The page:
Ukraine has turned away from Brussels and into the arms of Russia, but what will be the effect on the rest of eastern Europe?
Blood, tears, riot shields and rocks; perhaps not the collection of nouns attendees of the Eastern Partnership summit in Lithuania hoped would mark the close of business in Vilnius. After years of tentative negotiation and ingratiation, the Eastern Partnership summit was supposed to cement relations between the European Union and the aspirant states of Armenia, Azerbaijan, Belarus, Georgia, Moldova and Ukraine. Unfortunately the actions of Ukrainian president Viktor Yanukovych have shattered, for now at least, any hopes of Ukrainian integration into the EU.Instead of taking the fruits offered by the European community, Yanukovych has turned on his heel and chosen the cold sanctuary of old Soviet comrades.
In the eyes of the protesters who currently swarm the streets of Kiev, Russia has been picked over Europe, the chains of the past reapplied just when liberty and modernity was within their grasp. No surprise then that a palpable rage now floods the capital; protesters have stormed government buildings and there have been violent clashes with the authorities, some dissidents even going as far as to hijack a digger in an attempt to bulldoze a police cordon.In response, Ukrainian police have utilised baton and fist with brutal expediency, whilst Kiev courts have issued a ban on protests at Independence Square, the simmering centre of the unrest. Such strong-arm tactics are redolent of the methods used by Russian authorities to quell dissent and do nothing to dispel the impression that Ukraine has taken a spiralling step away from Brussels and toward Moscow.
Yet it is in Moscow that the root of the problem lies, so much so that Yanukovych himself has bemoaned the pressures imposed on him from across the border. “We have big difficulties with Moscow,” he has commented. “I have been alone for three and a half years in very unequal conditions with Russia.” Such difficulties and unequal conditions appear to have lain heavy on the Ukrainian president throughout the Vilnius talks and it was widely agreed by senior officials and journalists alike that Vladimir Putin’s influence was instrumental in the Ukrainian withdrawal from the summit deal.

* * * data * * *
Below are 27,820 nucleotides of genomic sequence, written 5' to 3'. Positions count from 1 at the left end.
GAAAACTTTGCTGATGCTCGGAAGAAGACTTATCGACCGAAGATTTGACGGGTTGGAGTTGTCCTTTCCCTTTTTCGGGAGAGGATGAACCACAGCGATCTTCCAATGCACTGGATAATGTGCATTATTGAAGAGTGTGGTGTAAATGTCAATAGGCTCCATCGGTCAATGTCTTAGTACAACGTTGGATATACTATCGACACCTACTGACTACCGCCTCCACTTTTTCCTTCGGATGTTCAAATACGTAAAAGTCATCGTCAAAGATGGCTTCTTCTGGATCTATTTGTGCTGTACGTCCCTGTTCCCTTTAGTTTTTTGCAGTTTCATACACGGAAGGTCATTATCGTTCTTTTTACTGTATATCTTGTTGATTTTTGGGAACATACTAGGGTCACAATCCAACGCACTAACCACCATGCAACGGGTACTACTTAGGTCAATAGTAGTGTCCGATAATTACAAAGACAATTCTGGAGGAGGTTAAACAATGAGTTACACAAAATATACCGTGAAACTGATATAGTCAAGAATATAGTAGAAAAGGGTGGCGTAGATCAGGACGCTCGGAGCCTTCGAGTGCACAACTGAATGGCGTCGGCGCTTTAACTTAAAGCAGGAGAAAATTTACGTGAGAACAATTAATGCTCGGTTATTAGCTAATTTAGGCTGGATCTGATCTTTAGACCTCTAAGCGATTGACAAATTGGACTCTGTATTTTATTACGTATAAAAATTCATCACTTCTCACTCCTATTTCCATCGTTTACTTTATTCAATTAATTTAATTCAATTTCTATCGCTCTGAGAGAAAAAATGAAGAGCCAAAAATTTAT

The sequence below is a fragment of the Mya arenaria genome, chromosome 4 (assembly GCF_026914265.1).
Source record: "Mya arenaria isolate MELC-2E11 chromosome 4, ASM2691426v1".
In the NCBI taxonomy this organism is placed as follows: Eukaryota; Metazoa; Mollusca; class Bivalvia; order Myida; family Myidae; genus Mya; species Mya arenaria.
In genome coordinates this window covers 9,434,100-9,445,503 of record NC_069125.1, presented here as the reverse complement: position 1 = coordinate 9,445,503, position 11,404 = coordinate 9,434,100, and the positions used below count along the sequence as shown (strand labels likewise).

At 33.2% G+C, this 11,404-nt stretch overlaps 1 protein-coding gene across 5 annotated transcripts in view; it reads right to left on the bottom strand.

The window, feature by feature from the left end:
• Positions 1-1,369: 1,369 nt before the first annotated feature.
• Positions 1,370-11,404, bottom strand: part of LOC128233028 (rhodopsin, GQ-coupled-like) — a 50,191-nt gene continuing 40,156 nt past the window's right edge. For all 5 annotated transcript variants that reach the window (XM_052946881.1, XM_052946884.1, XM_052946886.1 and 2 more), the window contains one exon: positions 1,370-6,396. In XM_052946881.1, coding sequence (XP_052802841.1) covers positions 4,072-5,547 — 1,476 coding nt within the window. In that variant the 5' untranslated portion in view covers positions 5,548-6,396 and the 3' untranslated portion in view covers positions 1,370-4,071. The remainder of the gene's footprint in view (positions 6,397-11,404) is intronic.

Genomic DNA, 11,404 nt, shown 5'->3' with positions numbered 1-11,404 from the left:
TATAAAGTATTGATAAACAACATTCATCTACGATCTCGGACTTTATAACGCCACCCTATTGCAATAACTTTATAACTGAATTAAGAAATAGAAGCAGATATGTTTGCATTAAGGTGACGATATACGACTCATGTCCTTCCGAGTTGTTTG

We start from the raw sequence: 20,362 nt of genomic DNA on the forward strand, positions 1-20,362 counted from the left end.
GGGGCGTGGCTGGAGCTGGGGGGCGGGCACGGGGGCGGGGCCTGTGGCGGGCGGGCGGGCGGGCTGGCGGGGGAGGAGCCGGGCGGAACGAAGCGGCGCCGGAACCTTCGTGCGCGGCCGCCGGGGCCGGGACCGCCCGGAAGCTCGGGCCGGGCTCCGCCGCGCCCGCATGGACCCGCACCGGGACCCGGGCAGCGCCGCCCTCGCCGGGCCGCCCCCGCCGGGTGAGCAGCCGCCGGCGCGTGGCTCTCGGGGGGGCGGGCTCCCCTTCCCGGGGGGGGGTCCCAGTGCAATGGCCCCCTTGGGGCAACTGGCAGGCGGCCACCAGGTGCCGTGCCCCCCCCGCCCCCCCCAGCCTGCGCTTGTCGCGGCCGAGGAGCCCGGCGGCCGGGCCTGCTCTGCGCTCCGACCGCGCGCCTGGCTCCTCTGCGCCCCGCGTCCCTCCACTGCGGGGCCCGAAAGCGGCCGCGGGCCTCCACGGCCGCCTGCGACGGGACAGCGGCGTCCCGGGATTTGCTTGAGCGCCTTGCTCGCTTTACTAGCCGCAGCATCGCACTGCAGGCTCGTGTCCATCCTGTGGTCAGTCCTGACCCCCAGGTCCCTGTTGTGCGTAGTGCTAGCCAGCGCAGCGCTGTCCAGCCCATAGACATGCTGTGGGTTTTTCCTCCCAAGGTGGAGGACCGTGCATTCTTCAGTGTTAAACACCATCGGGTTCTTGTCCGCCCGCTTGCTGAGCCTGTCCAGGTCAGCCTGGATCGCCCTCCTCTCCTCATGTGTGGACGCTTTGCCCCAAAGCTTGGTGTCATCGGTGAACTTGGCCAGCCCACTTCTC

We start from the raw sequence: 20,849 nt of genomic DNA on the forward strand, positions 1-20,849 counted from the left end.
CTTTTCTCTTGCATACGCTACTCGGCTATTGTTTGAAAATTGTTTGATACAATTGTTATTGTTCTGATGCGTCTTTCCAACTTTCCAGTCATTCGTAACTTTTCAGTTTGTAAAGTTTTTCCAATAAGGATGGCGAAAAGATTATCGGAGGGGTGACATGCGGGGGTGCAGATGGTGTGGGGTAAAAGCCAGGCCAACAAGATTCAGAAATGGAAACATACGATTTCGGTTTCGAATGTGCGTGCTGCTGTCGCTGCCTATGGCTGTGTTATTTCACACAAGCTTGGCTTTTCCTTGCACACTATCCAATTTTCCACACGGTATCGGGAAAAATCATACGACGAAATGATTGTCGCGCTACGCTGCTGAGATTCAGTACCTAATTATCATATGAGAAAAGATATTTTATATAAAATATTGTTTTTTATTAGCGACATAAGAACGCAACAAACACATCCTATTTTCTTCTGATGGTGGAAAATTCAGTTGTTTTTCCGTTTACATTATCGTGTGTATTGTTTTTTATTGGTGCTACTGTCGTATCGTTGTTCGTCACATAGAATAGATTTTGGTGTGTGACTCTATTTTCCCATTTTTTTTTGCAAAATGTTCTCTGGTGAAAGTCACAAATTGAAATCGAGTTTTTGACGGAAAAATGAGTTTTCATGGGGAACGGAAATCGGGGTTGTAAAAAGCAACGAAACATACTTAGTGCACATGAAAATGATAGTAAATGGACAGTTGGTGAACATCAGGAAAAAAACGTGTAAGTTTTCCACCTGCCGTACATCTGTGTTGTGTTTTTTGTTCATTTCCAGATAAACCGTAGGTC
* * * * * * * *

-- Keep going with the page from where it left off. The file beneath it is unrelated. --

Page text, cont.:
While we may laugh at Putin as he flexes sagging biceps and flaccid pectorals in perverse PR shots, his influence on Eastern European politics is deadly serious. As Yanukovych’s U-turn shows, the ties of the old Soviet bloc have not been completely severed. Russia maintains considerable leverage over former Soviet states and is not averse to using an iron hand to asphyxiate neighbouring nations. It has recently banned imports of Moldovan wine, the lifeblood of the Moldovan economy, as a form of punitive retaliation against their apparent lurch towards the EU. Similarly, Ukraine has suffered from similar spiteful caprice, with Ukrainian confectioner Roshen seeing its products banned from import into Russia earlier in the year. The ban was conspicuously overturned as the Vilnius summit drew to a close.
However, Yanukovych will no doubt be flinching as he recalls the Kremlin cutting off gas supplies into Ukraine in 2009. As a power-hungry nation reliant on Russian gas imports for fuel and industry, the impact could have been devastating for both Ukraine and the rest of Europe. Subsequent diplomatic talks may have managed to smooth over the cracks but it is a crisis that still lingers as Ukraine tries to wean itself off Russian gas, while Moscow is still intent on using it as a bargaining chip.
The fractiousness of the Russian government is indicative of an administration that is jealously guarding its interests. From frustrating American efforts in the Middle East, staking claims of dominion in the Arctic to coercing former Soviet nations to reject western markets, the Russian bear seems intent on erecting a barricade against what it views as rampant western expansionism. Atop the frigid ramparts stands Putin, hurling accusations of western foul play and hypocrisy in response to every dispute, incident and diplomatic impasse, both international and domestic. Whether these outbursts are paranoid delusions or displays of political guile is anyone’s guess but they are a sobering reminder that mistrust of the West still festers in Russia’s political heart.
Ukrainians find themselves on a fault-line between the East and West and at the centre of a power play between the bureaucracy of Europe and the oligarchy of Russia. Whilst not united in their support of the European Union, the will for progress in Ukraine is undeniably strong: the throngs protesting in Kiev serve as physical evidence of that fact. Yet it is unlikely that Yanukovych will relinquish power and accede to the demands of the protestors with the shadow of Putin looming large behind him. Therefore, the success or failure of the Ukrainian protests will hinge upon whether the roiling anger of protesters and opposition leaders can crystallise into a solid movement against the current regime. Equally, it will depend upon their ability to win over or electorally outnumber the many Ukrainians who are still sympathetic to Russia.
Whether this political battle is won or lost will have major ramifications for the future of Europe. The outcome of the turmoil in Ukraine could either inspire other states to break free of Russian influence or cause them to fall abjectly into the lap of Vladimir Putin. Western leaders should therefore not sit idle; with the political landscape of Europe teetering on the brink of change, now is not the time for muted, perfunctory statements calling for resolution but committed political engagement to ensure that whatever direction Ukraine takes, it will be the Ukrainian people who set the course.